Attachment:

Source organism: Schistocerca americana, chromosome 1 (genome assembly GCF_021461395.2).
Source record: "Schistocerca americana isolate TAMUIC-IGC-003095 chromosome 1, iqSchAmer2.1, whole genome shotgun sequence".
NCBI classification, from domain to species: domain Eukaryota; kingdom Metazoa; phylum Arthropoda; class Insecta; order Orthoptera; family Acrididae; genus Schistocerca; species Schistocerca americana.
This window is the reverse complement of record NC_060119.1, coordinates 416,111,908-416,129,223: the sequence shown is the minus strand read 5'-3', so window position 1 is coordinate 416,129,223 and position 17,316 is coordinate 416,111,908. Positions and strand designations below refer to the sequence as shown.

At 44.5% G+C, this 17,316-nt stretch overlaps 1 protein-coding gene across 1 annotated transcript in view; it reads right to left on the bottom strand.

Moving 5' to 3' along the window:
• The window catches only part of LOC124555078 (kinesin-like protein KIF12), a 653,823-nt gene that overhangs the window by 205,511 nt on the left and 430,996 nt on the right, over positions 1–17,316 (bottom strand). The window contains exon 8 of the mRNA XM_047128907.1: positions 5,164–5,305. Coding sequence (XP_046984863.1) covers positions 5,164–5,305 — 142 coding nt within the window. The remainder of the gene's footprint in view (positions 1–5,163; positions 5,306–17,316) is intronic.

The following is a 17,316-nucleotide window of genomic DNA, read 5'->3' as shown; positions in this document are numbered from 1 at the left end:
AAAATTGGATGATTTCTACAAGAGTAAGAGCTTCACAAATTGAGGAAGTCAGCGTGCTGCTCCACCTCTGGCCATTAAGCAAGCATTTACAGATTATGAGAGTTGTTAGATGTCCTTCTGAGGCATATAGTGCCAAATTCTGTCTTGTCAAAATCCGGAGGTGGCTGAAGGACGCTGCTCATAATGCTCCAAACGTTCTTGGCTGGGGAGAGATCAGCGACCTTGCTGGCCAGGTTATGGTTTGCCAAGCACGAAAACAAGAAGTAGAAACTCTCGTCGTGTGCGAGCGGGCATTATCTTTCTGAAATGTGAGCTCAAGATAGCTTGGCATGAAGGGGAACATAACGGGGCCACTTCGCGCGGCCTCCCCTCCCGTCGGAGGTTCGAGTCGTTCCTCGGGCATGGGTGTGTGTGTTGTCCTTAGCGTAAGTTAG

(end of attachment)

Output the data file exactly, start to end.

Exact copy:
Source organism: Schistocerca americana, chromosome 1 (genome assembly GCF_021461395.2).
Source record: "Schistocerca americana isolate TAMUIC-IGC-003095 chromosome 1, iqSchAmer2.1, whole genome shotgun sequence".
NCBI classification, from domain to species: domain Eukaryota; kingdom Metazoa; phylum Arthropoda; class Insecta; order Orthoptera; family Acrididae; genus Schistocerca; species Schistocerca americana.
This window is the reverse complement of record NC_060119.1, coordinates 416,111,908-416,129,223: the sequence shown is the minus strand read 5'-3', so window position 1 is coordinate 416,129,223 and position 17,316 is coordinate 416,111,908. Positions and strand designations below refer to the sequence as shown.

At 44.5% G+C, this 17,316-nt stretch overlaps 1 protein-coding gene across 1 annotated transcript in view; it reads right to left on the bottom strand.

Moving 5' to 3' along the window:
• The window catches only part of LOC124555078 (kinesin-like protein KIF12), a 653,823-nt gene that overhangs the window by 205,511 nt on the left and 430,996 nt on the right, over positions 1–17,316 (bottom strand). The window contains exon 8 of the mRNA XM_047128907.1: positions 5,164–5,305. Coding sequence (XP_046984863.1) covers positions 5,164–5,305 — 142 coding nt within the window. The remainder of the gene's footprint in view (positions 1–5,163; positions 5,306–17,316) is intronic.

The following is a 17,316-nucleotide window of genomic DNA, read 5'->3' as shown; positions in this document are numbered from 1 at the left end:
AAAATTGGATGATTTCTACAAGAGTAAGAGCTTCACAAATTGAGGAAGTCAGCGTGCTGCTCCACCTCTGGCCATTAAGCAAGCATTTACAGATTATGAGAGTTGTTAGATGTCCTTCTGAGGCATATAGTGCCAAATTCTGTCTTGTCAAAATCCGGAGGTGGCTGAAGGACGCTGCTCATAATGCTCCAAACGTTCTTGGCTGGGGAGAGATCAGCGACCTTGCTGGCCAGGTTATGGTTTGCCAAGCACGAAAACAAGAAGTAGAAACTCTCGTCGTGTGCGAGCGGGCATTATCTTTCTGAAATGTGAGCTCAAGATAGCTTGGCATGAAGGGGAACATAACGGGGCCACTTCGCGCGGCCTCCCCTCCCGTCGGAGGTTCGAGTCGTTCCTCGGGCATGGGTGTGTGTGTTGTCCTTAGCGTAAGTTAG